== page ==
] highlighted the role of educational demands on adolescent emotional and behavioral problems. In Poland, SES is highly connected to urbanization—bigger cities tend to concentrate inhabitants with higher income. It would be interesting to know whether this plays a role in self-reported psychological well-being of the youth. What this study set out to investigate were the 11-year changes (2000–2011) in self-reported emotional and behavioral problems of Polish 16-year-olds in the general population. We checked for gender differences, urbanization and interactions. The second aim of this study was to examine whether these potential changes resulted in higher caseness and thus a higher need for psychological and psychiatric attention.
This study’s aim was to scrutinize how Polish 16-year-olds viewed their psychological condition in 2011 in contrast to that from 2000. The general conclusion is that after 11 years Polish 16-year-olds reported more behavioral and emotional difficulties on most scales.
We did not observe any effects of urbanization on probabilities of a higher score. This could be a more universal phenomenon—also in England [6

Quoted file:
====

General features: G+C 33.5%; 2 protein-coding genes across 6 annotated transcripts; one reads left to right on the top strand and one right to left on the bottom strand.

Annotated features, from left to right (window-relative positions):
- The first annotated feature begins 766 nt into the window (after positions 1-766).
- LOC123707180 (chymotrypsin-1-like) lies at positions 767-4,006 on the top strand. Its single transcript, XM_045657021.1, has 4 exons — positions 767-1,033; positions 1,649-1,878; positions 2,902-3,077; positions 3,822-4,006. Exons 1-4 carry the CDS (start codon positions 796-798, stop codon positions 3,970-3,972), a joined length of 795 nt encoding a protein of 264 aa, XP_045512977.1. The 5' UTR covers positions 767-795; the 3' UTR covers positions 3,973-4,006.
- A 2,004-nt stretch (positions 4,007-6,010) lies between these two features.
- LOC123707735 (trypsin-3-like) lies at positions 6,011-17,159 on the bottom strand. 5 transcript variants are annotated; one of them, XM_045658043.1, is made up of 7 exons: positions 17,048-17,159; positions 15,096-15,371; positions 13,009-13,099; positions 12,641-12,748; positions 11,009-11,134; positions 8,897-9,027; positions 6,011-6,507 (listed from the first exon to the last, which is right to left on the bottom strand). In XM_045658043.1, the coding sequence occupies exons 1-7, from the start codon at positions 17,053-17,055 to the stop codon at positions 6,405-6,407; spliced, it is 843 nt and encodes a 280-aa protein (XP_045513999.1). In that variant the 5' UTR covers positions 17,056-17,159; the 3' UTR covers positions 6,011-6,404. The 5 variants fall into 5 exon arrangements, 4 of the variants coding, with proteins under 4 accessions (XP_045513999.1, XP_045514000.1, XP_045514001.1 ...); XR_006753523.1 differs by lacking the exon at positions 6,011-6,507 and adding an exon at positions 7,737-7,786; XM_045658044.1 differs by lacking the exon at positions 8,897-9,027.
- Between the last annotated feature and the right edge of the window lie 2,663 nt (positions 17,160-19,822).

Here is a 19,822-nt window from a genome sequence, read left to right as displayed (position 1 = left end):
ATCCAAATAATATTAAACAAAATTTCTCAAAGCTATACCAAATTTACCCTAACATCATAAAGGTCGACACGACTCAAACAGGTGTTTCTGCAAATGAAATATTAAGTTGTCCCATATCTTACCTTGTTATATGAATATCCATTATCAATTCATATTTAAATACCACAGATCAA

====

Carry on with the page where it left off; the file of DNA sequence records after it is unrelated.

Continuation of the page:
] no effects of SES were reported. Perhaps social factors do not play a significant role in emotional and behavioral well-being of adolescents. On the other hand, Dutch [11
] and Scottish [17
] studies did show some SES interactions. Our findings in this matter should be treated with caution as we did not manage to maintain equal distributions of urbanization over time.
The effect of year of study was the biggest on social problems. This is mainly because the median score in 2000 was unusually low (1) compared to other age groups. This is not easy to explain, as there is no obvious reason why 16 year-olds and not 15 or 17 year-olds should report much less social problems. The only, to our knowledge, global social change that affected all youth in this period was the education system reform. In 2011 16-year-olds were freshmen to high-school (“liceum”,“technikum” or “szkoła zawodowa”), which was not the case in 2000 when they would usually have had one full year of high-school behind them. Maybe in 2000 our respondents became well-adjusted to their new peer groups and could sacrifice more time to social bonding rather than to their final exams preparations (2 years ahead). Compared to other studies, our findings are unique in this regard. Tick, van der Ende and Verhulst [11